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A Celebration of Books

Today's feature:

Romantic Marks and Measures: Book cover imageWordsworth's Poetry in Fields of Print

By Julia Carlson, English & Comparative Literature

In the late eighteenth century, British print culture took a diagrammatic and accentual turn. In graphs of emphasis and tonal inflection, in signs for indicating poetic stress, and in tabulations of punctuation, elocutionists, grammarians, and prosodists deployed new typographic marks and measures to represent English speech on the page. At the same time, cartographers and travel writers published reconfigurations of landscape on large-scale topographical maps, in geometric surveys, and in guidebooks that increasingly featured charts and diagrams. Within these diverse fields of print, blank verse was employed as illustration and index, directing attention to newly discovered features of British speech and space and helping to materialize the vocal and visual contours of the nation.

Julia CarsonJulia S. Carlson's new book, "Romantic Marks and Measures: Wordsworth's Poetry in Fields of Print," (University of Pennsylvania Press, 2016), examines Wordsworth's poetry of "speech" and "nature" as a poetry of print, written and read in the midst of topographic and typographic experimentation and change. Investigating the notebook drafts of "The Discharged Soldier," the printer's copy of "Lyrical Ballads," Lake District guidebooks, John Thelwall's scansion of "The Excursion," and revisions and editions of "The Prelude," Carlson explores Wordsworth's major blank verse poems as sites of intervention—visual and graphic as well as formal and thematic—in cultural contests to represent Britain, on the page, as a shared landscape and language community.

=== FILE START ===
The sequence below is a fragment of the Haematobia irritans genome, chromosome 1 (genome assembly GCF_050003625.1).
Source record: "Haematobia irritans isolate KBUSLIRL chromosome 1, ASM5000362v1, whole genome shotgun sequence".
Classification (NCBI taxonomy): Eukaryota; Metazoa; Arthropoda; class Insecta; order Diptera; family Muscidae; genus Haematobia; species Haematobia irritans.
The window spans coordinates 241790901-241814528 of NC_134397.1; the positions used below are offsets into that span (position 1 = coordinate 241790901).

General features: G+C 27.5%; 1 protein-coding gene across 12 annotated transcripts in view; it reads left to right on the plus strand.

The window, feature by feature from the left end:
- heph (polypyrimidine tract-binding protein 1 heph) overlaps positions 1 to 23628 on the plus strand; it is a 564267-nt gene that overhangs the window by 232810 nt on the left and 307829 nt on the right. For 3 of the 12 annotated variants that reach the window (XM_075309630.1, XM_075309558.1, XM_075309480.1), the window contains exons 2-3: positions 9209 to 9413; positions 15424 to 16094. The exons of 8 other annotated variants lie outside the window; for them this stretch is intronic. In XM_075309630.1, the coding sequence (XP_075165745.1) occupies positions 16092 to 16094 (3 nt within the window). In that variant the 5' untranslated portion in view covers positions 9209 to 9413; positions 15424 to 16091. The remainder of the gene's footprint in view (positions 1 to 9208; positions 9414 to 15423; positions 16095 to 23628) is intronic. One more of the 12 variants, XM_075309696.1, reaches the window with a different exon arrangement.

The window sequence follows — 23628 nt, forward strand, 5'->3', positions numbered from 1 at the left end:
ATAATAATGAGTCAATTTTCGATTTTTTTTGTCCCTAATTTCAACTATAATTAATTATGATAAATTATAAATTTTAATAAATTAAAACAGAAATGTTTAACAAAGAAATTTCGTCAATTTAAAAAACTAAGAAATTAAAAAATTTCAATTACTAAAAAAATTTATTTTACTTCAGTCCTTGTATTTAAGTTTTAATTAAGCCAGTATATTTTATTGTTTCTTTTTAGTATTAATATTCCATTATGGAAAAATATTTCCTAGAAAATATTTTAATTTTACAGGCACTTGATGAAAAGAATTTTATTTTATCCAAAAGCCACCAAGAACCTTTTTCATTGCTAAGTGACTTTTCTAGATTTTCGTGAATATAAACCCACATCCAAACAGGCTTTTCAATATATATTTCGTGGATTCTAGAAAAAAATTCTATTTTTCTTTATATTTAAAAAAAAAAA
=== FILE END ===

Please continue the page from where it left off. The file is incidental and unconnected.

Of the book, Deidre Lynch of Harvard University has said, “With its fascinating blend of poetics, historical prosody, and media history, 'Romantic Marks and Measures' transforms the landscape of Romantic studies. Julia Carlson breaks new ground as she traces Wordsworth’s poetic response to contemporary cartographers’ efforts to inscribe the nation’s terrain onto two-dimensional maps and contemporary elocutionists’ efforts to draw sound out of books’ printed pages. Scholars of Romantic poetry--and scholars of print culture more generally--will be grateful for the erudition, rigor, and stylistic flair of this book.” In review, Ian Balfour of York University has called this “a very fine, erudite, and useful book. Julia S. Carlson offers an acute, sustained reading of Wordsworth with a double focus by examining the material features of Wordsworth's verse in the peculiar context of the print culture of his time together with a consideration of the importance of maps for the conception, visualization, and writing of locales and the nation. The two reinforce each other in revelatory ways."

Romantic Marks and Measures is available through U. Penn Press as well as Amazon.

Research for this book production was funded, in part, by various awards from the Taft Research Center.

Please join us in congratulating Dr. Carlson on her newest publication.




 

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